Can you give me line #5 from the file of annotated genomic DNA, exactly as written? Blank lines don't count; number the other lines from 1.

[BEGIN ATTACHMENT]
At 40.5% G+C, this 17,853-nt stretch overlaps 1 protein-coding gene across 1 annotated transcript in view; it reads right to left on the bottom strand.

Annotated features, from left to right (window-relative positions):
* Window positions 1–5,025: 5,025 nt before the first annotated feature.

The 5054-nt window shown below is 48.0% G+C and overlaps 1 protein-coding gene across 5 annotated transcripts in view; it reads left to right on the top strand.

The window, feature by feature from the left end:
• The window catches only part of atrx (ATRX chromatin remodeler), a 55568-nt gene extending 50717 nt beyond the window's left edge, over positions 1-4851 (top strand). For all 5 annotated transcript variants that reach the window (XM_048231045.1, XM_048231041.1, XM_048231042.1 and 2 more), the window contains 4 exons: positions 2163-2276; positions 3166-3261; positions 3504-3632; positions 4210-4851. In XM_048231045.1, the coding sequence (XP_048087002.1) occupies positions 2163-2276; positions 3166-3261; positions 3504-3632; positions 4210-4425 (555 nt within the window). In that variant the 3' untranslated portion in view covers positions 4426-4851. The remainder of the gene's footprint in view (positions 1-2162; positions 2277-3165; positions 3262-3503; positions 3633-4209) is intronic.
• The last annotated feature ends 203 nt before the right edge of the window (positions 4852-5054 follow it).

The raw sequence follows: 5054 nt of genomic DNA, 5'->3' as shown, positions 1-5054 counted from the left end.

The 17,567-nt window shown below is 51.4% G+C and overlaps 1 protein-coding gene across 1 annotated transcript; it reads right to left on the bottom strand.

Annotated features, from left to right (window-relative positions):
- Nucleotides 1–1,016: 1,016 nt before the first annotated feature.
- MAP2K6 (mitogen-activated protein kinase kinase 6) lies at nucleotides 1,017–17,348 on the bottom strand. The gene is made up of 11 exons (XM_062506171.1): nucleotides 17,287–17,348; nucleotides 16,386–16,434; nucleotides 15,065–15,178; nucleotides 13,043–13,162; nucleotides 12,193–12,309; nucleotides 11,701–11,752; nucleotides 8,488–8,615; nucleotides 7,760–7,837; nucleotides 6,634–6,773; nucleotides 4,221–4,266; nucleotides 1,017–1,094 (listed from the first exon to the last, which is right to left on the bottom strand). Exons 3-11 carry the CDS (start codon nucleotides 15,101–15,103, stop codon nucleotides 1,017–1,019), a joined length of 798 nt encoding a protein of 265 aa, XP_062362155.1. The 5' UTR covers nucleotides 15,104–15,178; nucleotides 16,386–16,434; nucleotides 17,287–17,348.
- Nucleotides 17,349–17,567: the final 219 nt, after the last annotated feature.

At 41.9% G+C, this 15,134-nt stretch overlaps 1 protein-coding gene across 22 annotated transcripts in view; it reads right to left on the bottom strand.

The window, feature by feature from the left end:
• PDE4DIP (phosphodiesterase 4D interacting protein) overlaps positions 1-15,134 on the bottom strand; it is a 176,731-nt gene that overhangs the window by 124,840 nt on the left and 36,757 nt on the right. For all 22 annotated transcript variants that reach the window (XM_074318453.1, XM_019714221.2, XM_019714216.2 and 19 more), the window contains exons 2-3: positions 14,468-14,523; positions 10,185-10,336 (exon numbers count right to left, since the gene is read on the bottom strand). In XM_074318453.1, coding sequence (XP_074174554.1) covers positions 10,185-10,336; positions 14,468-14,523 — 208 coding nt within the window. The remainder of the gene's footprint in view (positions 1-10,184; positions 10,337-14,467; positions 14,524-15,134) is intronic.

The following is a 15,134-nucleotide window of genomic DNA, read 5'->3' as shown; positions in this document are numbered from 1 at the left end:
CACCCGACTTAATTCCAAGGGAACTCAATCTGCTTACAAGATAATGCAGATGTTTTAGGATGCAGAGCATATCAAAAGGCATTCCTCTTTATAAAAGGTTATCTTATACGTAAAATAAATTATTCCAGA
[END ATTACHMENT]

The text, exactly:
The window, feature by feature from the left end: